In this book, Adele Reinhartz argues that the Gospel of John is a rhetorical work that aims to persuade its audience not only to believe in Jesus but also to separate themselves from the Jews. This program accounts for the Gospel's pervasive Jewishness as well as its anti-Jewish statements.
Muslim and Christian scholars examine scripture texts and theological reflections from both traditions, showing that the oneness of God is taken as axiomatic in both, and that affirming God's unity has raised complex theological questions for both. The two faiths are not identical, but what divides them is not the number of gods they believe in.
What are human rights? Can theology acknowledge human rights discourse? Is theological engagement with human rights justified? What place should this discourse occupy within ethics? The author seeks to answer these questions about human rights, Christian theology, and philosophical ethics.
Focusing on five broad areas of interest - Law as a Teacher, Religious Liberty and Its Limits, Conversations about Culture, Conversations about Belief, and Cases and Controversies, this title demonstrates how thoughtful and purposeful engagement can contribute to rich, constructive, and difficult discussions between moral and cultural traditions.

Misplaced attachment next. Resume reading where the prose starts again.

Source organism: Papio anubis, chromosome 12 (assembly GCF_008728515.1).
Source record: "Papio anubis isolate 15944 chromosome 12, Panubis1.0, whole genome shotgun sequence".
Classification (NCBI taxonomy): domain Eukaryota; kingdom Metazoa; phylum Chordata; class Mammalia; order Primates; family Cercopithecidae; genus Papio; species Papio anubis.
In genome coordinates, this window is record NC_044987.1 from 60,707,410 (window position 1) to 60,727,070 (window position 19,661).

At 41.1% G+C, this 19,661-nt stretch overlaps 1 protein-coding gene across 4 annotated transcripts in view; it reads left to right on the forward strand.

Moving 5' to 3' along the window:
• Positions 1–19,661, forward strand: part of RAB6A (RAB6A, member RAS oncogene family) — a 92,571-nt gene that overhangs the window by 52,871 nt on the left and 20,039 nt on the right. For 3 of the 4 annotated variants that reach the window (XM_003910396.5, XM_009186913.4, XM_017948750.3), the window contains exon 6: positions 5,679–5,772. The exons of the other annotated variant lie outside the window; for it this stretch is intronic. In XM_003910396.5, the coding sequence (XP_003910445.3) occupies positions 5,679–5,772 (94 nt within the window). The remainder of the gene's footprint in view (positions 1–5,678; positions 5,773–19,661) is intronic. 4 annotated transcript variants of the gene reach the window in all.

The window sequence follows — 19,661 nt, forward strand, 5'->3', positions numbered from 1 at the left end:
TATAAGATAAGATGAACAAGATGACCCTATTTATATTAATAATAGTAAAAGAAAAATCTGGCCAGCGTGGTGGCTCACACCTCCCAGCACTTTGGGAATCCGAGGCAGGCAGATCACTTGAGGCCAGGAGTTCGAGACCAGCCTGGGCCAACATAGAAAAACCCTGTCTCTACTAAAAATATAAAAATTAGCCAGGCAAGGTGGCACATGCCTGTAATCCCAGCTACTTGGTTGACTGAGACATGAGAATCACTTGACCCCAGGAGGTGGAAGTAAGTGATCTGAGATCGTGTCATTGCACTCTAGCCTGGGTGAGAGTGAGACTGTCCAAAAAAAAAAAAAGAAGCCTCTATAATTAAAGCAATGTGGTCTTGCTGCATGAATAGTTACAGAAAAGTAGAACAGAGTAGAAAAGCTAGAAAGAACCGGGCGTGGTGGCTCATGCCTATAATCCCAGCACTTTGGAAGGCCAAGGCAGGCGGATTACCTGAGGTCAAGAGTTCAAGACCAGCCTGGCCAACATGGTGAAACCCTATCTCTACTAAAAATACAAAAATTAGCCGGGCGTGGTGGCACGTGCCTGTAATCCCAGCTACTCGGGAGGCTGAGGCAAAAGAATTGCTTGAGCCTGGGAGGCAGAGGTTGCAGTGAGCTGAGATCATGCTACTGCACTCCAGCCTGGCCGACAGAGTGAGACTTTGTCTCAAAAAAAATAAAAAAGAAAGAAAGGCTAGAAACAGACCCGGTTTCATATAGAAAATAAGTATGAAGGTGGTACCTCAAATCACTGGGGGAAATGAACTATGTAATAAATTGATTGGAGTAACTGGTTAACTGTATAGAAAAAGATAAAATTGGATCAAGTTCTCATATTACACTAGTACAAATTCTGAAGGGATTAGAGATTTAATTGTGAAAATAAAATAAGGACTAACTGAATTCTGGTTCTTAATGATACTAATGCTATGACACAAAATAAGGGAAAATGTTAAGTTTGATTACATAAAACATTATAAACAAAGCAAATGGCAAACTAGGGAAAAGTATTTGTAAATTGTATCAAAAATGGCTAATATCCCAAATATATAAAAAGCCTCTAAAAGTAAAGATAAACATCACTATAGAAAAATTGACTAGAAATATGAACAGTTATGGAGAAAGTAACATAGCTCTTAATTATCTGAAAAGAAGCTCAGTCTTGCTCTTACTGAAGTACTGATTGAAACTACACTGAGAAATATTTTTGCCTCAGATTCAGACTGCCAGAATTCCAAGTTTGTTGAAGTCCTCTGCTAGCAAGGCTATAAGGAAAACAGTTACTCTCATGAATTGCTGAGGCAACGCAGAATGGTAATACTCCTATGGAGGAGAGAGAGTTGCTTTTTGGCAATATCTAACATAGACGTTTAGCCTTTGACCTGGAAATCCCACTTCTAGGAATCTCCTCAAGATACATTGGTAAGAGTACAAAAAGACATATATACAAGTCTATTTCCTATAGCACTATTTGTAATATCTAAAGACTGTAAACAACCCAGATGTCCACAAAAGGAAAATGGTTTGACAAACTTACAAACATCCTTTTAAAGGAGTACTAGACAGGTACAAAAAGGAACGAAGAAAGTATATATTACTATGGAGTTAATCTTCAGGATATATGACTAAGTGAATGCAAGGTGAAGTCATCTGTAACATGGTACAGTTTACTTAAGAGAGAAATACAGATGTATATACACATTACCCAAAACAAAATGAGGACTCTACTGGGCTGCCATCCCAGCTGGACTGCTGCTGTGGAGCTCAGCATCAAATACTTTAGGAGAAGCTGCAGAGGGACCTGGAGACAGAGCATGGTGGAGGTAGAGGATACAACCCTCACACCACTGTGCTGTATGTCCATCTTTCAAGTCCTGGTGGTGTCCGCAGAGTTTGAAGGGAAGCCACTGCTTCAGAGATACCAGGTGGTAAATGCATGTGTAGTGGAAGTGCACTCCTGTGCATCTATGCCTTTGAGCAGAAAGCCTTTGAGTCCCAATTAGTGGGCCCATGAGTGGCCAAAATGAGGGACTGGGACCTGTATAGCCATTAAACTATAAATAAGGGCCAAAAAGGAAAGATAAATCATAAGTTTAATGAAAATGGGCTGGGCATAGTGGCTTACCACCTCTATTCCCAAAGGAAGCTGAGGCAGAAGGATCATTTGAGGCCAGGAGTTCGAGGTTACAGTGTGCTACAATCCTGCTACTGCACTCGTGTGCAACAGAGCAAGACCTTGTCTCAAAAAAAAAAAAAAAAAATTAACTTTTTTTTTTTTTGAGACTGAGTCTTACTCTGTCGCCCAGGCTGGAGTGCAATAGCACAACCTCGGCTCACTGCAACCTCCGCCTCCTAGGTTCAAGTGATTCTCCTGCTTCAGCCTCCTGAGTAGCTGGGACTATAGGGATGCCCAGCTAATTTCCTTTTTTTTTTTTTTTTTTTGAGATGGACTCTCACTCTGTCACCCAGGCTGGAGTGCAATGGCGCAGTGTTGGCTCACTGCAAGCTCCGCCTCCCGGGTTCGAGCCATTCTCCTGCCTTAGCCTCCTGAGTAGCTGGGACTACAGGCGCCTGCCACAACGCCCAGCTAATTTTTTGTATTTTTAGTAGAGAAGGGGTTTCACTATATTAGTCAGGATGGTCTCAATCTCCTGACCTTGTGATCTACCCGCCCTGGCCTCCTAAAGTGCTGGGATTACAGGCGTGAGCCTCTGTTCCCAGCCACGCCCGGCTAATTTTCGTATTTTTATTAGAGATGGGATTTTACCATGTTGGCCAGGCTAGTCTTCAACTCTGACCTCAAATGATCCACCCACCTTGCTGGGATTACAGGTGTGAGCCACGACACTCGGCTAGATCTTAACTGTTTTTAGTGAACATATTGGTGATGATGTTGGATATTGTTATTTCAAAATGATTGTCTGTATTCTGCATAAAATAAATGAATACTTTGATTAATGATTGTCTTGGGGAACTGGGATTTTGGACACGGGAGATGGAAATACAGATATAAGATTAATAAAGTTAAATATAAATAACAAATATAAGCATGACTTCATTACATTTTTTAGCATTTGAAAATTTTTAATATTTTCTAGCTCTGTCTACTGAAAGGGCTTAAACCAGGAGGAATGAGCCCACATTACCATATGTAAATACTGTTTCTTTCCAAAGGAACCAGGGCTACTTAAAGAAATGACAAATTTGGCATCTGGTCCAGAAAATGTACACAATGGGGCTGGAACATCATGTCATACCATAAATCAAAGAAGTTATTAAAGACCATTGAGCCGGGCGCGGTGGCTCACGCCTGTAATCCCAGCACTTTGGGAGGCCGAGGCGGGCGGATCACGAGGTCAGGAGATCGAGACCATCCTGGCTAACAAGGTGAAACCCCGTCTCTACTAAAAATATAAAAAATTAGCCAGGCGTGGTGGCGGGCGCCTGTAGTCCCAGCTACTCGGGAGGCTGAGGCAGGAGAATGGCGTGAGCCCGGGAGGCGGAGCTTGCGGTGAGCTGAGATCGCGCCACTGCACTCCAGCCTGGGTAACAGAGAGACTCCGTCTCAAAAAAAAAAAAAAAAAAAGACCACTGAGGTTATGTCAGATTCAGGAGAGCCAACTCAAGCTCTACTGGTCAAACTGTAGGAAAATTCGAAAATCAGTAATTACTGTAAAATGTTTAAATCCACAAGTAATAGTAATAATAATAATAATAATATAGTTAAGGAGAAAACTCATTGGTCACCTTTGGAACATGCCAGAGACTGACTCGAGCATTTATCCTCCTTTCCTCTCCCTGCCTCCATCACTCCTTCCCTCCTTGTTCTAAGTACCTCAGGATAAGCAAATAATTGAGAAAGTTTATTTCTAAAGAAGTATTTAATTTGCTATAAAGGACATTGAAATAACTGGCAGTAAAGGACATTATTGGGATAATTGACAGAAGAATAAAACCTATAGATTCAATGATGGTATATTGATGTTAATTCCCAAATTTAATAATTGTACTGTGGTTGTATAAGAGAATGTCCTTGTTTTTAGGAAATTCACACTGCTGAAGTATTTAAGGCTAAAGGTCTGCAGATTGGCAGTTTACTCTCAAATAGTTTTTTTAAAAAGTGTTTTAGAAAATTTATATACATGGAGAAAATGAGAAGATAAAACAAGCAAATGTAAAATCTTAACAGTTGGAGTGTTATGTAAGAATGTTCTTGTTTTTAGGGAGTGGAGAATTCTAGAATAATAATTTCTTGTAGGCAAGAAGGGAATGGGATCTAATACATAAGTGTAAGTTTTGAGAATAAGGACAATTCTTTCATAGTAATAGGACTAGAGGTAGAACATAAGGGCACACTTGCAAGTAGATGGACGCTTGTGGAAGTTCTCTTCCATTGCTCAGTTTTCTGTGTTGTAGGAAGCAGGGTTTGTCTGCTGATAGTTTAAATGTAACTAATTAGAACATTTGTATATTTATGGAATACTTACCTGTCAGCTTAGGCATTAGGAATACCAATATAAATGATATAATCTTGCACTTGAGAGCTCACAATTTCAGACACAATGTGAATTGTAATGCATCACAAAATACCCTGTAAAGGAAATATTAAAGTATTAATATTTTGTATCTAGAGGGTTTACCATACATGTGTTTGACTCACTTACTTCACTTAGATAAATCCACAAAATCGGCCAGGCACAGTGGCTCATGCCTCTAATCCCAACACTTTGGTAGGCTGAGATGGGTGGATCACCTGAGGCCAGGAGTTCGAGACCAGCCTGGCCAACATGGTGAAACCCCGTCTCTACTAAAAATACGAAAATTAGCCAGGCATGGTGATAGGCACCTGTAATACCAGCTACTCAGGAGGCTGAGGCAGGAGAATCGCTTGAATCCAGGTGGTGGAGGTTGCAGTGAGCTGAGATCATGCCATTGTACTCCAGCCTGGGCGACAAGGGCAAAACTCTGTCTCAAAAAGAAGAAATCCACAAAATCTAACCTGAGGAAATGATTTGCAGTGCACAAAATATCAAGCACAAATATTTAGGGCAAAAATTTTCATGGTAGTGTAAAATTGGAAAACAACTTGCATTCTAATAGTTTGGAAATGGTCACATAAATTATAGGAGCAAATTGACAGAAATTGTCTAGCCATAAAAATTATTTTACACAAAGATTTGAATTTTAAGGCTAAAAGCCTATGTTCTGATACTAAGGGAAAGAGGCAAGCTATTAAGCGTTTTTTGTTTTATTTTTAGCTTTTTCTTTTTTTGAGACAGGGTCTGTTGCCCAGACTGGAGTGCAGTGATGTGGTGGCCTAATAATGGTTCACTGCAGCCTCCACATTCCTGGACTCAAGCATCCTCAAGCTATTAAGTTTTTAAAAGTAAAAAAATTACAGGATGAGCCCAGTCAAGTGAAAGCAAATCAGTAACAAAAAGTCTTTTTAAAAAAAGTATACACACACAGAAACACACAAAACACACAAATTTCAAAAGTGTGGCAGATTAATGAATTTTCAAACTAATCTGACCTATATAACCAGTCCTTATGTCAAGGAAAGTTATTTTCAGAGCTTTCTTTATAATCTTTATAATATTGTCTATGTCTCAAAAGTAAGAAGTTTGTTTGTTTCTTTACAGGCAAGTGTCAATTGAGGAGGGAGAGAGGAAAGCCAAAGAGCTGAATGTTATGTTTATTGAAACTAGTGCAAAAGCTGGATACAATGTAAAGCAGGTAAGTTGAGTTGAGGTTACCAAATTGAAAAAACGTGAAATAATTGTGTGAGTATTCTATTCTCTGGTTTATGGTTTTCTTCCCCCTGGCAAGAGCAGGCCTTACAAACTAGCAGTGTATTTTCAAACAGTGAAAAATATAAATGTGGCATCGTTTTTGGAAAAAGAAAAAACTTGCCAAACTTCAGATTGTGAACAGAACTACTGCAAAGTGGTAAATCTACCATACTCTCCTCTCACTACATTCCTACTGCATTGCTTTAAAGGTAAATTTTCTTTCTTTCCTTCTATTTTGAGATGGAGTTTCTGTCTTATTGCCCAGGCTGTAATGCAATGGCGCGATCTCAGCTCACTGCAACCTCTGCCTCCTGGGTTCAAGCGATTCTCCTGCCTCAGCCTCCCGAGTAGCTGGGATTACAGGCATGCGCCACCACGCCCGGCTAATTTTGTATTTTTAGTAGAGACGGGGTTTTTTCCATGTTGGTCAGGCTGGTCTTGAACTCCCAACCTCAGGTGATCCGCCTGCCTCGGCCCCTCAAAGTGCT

What are the origins of the idea of human rights and universal human dignity? How can we most fully understand - and realize - these rights going into the future? This title sets out a path, proposing an affirmative genealogy in which human rights are the result of a process of "sacralization" of every human being.
The failure of immigration policies in the United States has resulted in dire consequences. This title analyzes contemporary US immigration in the context of fundamental Christian beliefs about the human person, sin, family life, and global solidarity.